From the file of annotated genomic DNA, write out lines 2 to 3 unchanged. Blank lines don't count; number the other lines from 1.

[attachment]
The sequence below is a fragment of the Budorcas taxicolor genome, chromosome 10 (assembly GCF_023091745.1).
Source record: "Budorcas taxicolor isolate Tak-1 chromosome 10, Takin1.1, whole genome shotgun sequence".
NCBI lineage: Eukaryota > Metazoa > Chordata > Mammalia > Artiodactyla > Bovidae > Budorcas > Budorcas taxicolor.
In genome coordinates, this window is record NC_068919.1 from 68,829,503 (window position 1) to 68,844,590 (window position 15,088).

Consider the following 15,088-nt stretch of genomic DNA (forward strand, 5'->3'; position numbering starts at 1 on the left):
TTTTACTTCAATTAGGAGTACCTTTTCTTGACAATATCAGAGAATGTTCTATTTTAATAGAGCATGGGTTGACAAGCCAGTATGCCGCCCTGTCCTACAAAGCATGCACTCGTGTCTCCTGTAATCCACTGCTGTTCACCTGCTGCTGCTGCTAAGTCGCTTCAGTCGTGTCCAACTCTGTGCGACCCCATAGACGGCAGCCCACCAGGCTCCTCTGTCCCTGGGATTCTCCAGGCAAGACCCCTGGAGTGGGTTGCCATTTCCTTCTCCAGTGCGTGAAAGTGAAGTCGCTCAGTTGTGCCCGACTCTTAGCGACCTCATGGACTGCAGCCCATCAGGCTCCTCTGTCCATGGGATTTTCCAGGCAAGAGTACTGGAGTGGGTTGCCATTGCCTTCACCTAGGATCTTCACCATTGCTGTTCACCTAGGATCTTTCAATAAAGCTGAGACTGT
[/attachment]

Source record: "Budorcas taxicolor isolate Tak-1 chromosome 10, Takin1.1, whole genome shotgun sequence".
NCBI lineage: Eukaryota > Metazoa > Chordata > Mammalia > Artiodactyla > Bovidae > Budorcas > Budorcas taxicolor.